Japan400 is actively involved with a Schools Programme, including the sending of young British students to Japan, and welcoming Japanese in the UK.
Numerous academic events will take place, and the School of Oriental and African Studies (SOAS) will host many study days and conferences, as will museums, libraries and galleries throughout the UK.
In celebration of the regional importance of this first encounter, there will be an exchange of municipal employees from the UK, who will work with their opposite numbers in the Hirado and Nagasaki areas.
We hope to encourage a greater understanding of Japan.
A Cultural Legacy Fund will be established to enhance and publicise places and monuments relating to this early period of Japan-British Relations. We hope to restore the tomb of Sir Thomas Smythe at St John the Baptist’s, Sutton-at-Hone (Kent), which is one of the finest examples in existence. The more modest tomb of John Saris in All Saints’, Fulham (London) will also be cleaned, and we hope also to investigate materials related to Richard Cocks’ family, in Seighford (Staffs). The William Adams Monument in Gillingham (Kent), erected in the 19th century, is also in need of some repair.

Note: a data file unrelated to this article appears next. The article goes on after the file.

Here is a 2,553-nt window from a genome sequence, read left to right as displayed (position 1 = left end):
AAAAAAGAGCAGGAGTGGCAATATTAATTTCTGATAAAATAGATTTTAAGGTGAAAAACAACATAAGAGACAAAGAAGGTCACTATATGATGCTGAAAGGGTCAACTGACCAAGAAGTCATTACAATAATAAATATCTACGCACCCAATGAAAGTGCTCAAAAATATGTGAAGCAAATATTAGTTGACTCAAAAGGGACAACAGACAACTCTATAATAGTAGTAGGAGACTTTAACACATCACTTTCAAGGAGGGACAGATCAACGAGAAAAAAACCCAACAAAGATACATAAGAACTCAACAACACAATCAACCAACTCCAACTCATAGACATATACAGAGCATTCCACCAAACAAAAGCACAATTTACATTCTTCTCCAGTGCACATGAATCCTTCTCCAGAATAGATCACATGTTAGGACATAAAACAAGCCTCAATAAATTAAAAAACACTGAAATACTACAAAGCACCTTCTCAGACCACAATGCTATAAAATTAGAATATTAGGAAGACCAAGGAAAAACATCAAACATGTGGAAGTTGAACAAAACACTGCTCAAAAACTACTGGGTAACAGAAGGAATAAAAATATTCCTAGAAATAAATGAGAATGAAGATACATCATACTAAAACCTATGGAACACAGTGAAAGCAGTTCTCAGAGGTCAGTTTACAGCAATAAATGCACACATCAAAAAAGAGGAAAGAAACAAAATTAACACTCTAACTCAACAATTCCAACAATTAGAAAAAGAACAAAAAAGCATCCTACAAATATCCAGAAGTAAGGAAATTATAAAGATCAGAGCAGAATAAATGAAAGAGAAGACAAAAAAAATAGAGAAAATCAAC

It is also hoped to have a plaque placed on the site of the home of Sir Thomas Smythe (which also functioned as the East India Company offices at the time, on the West corner of Fenchurch St and Philpot Lane, and at the site of Saris’s home in Church Gate, Fulham.
The reigning shogun when the English arrived was Tokugawa Hidetada. He died in 1632 but his spectacular mausoleum in central Tokyo was destroyed in World War ll. No proper architectural survey had been carried out. Recently, a full and perfect scale model has been discovered in the Royal Collection in London. The work is in need of restoration and a long-term space for display.
The Clove retuned to England in 1614, docking in Plymouth in late September, with its magnificent cargo of painting and armour from the Shogun and ex-Shogun, and its sale-goods of screens and laquer.
20 December 2014 will mark the 400th anniversary of the first ever art auction in England—lacquerware from the Clove. We hope this will be celebrated by special events and sales at some of London’s world-famous auction houses.